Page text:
But that blogger's claim is that law schools uniquely teach lawyers to be inefficient. What is the substance of that claim, which includes the assertion that law professors supposedly give our students "no exposure to lean thinking in combination with the practice of law" (emphasis added for ironic effect)? The author of the blog post tells us two things. First, a very important project on which this lawyer once worked "was 80% process and 20% substance." What does that mean? "We had a complicated, large set of exhibits. A lot of the work in
getting the license done related to these exhibits, which meant a lot of
process control." Plus, "[w]e also had time pressures to get the license done, putting further pressure on the process."
As someone who teaches 99% substance, and who has never been a practicing lawyer, I am either the least qualified, or the most qualified, person to respond to this claim. Certainly, if my JD had included classes that were all like my Federal Income Taxation class -- a doctrine-filled class that involves statutory interpretation, case reading, and working through examples -- then I would not have been trained in "process," whatever that might mean. (But my classmates and I certainly did learn about time pressures, I must say.) Fortunately, my law school (like all law schools) provided a variety of different types of courses. In my final semester, for example, I took a Trial Advocacy class that was taught by a top death-penalty litigator, where I learned how to organize and argue a case for trial.
Is it possible that there are people who never take a law school class with any "process" involved? I suppose, but it seems unlikely. Moreover, even if -- and I will have to take this on faith -- law is 80% process, that does not mean that legal education should be 80%, or even 20%, process. Frankly, if law schools devoted large amounts of time to instructing students on where to find the forms in a courthouse to file a motion, or even to creating and organizing exhibits, I would think that we would then actually be guilty of not giving our students their money's worth. We teach them how to know what to put in their exhibits, which requires doing what law schools currently do, and do well.
The complaining blogger/lawyer then shares a "pet peeve," in the form of a story about how accountants for a Big Four firm would consult with the lawyers in the tax department of his law firm, without consulting with the corporate lawyers in his law firm. When the groups finally met, the corporate lawyers would "identify several fatal flaws in the plan almost immediately." Why had that happened? "[T]he tax practitioners knew nothing about and didn’t take the time to ask about, the corporate law aspects of what they proposed." Why were the tax lawyers so bad at communicating with non-tax lawyers? "They always responded, 'we were taught to look at the tax issues and let someone else think about the rest.' Not very efficient."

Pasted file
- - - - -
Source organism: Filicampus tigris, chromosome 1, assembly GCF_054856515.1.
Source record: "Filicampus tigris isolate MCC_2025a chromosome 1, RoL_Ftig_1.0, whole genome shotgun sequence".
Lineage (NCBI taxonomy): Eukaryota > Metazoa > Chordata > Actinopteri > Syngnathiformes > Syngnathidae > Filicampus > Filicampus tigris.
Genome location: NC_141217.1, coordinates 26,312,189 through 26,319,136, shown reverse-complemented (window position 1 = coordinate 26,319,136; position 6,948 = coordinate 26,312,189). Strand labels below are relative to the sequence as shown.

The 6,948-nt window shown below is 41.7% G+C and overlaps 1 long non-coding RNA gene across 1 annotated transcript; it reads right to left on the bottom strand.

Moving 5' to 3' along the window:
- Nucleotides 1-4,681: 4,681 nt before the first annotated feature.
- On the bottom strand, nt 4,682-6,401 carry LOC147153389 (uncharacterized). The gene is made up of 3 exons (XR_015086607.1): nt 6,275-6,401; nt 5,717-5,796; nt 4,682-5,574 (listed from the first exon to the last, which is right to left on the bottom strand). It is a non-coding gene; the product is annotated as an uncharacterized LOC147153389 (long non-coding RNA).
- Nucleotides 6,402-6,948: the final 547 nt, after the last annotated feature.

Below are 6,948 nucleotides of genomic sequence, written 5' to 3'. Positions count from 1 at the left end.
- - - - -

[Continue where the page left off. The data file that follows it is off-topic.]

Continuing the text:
Well ... yeah! It sounds like that firm was set up in a rather wasteful way, especially because this scenario supposedly played out "[o]n more than one occasion." I suppose that it is possible that the firm's longstanding compartmentalization of lawyers into practice areas was originally caused by the way that those lawyers were taught in law school, but I cannot fathom how it is law schools' fault that a firm can continue to lose money (and be "not very efficient") by not learning from costly errors. No professor can claim to know how things are done in every law school, but I simply find it implausible that tax professors teach their students that they will serve their clients well by ignoring the questions raised in corporate law, or vice versa. My students can certainly testify that I spend a lot of time talking about contract law, family law, corporate law, and so forth in my basic tax class.
In the end, however, I need not claim that all law schools are doing this exactly right. Maybe the blogger's suggested CLE-type seminar for law professors, encouraging us to remind students that real-world problems are not pure tort questions, or con law questions, or crim law questions, would do some good. That, however, still leaves us with the ultimate message from Professors Mnookin and Hoffman: If this is the worst that law schools are guilty of, then we should be proud of what we do.
There is inevitable tension between what practitioners in any field want to see in their new hires, versus what the professional schools can and should teach their students. As I have surveyed the complaints against law schools, however, I cannot help but get the sense that there are a lot of grand assertions -- law schools teach inefficiency, for example -- that are merely the latest version of the age-old complaint that not all lawyers come out of law school perfectly formed. They do not, and they never will. We can improve what we do, but on the evidence thus far presented, our substance-heavy focus is standing up very well indeed.